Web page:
Step 1 – Paint the dinosaur with green acrylic paint, including both sides and all edges. The great thing about paint is that it’s cheap. Feel free to experiment. If you don’t like the results, it can be easily changed.

Dinosaur Tail Detail
Seeing it in color revealed a major anatomical mistake in the tail design. If you loved dinosaurs as a kid, you’ll remember that the stegosaurus has spikes on the top of its tail. The artist chose to curl the tail underneath, and as a result, mistakenly placed the spikes on the underside of the tail. This poor animal would have trouble walking because the spikes would continually get caught on the ground as it moved through the forest, making it easy prey.

Dinosaur with Cut Tail
Step 2 – To make it right, cut off the tip of the tail as shown.

Dinosaur Painted Black
Step 3 – Turn the cut tail piece around, and glue it in place. Paint the entire figure black as a base coat, which will help delineate the scales added in a later step. Looks much better doesn’t it?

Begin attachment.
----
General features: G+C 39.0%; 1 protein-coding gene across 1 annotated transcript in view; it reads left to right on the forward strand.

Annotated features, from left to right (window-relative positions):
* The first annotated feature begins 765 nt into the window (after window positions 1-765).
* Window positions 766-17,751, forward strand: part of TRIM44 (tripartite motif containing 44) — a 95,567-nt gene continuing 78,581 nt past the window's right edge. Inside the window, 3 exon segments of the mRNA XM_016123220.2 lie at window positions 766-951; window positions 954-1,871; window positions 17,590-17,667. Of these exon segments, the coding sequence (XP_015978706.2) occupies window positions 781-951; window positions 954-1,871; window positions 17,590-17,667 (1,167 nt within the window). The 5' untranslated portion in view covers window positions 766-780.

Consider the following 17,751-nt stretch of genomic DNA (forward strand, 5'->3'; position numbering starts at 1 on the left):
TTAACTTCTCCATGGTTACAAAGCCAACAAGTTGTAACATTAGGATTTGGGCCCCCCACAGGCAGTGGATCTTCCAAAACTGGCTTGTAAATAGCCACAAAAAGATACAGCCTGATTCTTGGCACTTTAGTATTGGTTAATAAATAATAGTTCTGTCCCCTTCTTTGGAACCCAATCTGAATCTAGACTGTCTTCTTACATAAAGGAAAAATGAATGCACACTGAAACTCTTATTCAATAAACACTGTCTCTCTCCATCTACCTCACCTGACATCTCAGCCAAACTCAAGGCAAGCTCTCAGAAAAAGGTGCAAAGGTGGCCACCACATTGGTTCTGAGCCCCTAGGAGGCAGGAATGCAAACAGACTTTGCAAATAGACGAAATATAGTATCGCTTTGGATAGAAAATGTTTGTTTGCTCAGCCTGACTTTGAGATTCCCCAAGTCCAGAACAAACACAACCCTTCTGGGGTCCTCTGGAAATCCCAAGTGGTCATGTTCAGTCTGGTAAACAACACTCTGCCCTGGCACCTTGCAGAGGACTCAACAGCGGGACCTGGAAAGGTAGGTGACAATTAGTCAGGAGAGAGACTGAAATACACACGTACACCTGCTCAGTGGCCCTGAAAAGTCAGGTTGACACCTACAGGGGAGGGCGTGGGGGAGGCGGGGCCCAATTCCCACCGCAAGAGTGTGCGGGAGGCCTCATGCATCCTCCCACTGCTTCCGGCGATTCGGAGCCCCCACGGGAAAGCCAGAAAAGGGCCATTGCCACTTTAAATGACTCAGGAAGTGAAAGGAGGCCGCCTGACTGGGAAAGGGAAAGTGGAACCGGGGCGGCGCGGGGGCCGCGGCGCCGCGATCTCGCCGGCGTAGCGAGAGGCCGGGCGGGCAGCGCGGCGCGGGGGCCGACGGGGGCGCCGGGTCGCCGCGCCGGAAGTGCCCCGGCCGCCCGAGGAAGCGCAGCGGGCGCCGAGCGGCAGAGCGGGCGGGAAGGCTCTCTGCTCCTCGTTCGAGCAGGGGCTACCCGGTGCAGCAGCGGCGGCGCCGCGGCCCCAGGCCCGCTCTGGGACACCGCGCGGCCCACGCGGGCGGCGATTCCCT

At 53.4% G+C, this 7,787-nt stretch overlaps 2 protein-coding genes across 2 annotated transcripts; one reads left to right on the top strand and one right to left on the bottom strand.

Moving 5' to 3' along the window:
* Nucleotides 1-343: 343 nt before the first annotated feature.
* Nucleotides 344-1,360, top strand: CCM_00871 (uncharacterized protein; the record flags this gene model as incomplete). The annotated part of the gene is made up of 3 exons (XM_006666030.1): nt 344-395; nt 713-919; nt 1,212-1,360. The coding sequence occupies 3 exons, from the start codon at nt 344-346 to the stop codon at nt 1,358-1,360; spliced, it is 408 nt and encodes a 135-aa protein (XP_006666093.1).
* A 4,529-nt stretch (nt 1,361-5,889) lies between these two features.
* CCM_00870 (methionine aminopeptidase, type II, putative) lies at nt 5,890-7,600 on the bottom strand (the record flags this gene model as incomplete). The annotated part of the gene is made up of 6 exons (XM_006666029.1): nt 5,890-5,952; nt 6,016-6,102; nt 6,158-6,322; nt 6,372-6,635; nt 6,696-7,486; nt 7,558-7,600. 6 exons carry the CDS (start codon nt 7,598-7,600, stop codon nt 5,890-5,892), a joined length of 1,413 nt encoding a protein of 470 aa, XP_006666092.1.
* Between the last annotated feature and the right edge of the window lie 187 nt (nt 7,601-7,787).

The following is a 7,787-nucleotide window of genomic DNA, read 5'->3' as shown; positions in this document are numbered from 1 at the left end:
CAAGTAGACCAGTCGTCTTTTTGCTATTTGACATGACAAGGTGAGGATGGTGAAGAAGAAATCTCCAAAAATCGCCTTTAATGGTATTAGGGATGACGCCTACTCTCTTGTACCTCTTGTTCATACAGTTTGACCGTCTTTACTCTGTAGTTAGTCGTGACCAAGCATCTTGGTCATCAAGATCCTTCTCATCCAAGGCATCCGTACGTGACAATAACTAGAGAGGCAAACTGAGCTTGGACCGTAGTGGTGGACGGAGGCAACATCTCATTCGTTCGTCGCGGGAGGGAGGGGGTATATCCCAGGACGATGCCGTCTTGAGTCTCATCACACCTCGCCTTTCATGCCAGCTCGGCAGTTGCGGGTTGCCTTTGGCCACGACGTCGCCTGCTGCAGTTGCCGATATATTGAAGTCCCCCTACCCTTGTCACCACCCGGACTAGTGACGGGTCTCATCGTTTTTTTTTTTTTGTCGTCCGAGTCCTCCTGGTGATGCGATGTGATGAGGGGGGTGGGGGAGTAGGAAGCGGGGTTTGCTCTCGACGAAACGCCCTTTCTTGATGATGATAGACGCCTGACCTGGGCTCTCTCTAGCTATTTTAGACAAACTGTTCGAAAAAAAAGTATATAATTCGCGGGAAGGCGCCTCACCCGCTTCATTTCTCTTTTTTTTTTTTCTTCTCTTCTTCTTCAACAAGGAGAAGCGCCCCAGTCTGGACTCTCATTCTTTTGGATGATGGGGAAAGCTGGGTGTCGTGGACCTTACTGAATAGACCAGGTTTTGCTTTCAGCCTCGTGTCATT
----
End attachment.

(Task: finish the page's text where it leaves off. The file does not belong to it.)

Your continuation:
Dinosaur with Fabric Paint
Step 4 – Paint the top of the head, the back plates, and the tail with brown fabric paint. Paint the sides of each plate with green fabric paint and add spikes along the sides of the tail.  Brown acrylic paint was applied with a brush in between the back plates, because it was too narrow to fit the tube of fabric paint.

Dinosaur Scale Pattern
Step 5 – Add brown fabric paint on top of each leg and more spikes along the entire length of body. Create a scale pattern on the body using metallic green paint, and use the same color in the sides of the plates on his back.

Finished Dinosaur
Step 6 – Add a small dotted pattern to each leg. Paint the head brown, and add a few green scales along with the eyes. Congratulations! You now have your very own pet dinosaur. Fortunately for you, he’s a “Veggiesaurus,” unlike the one in the next photo.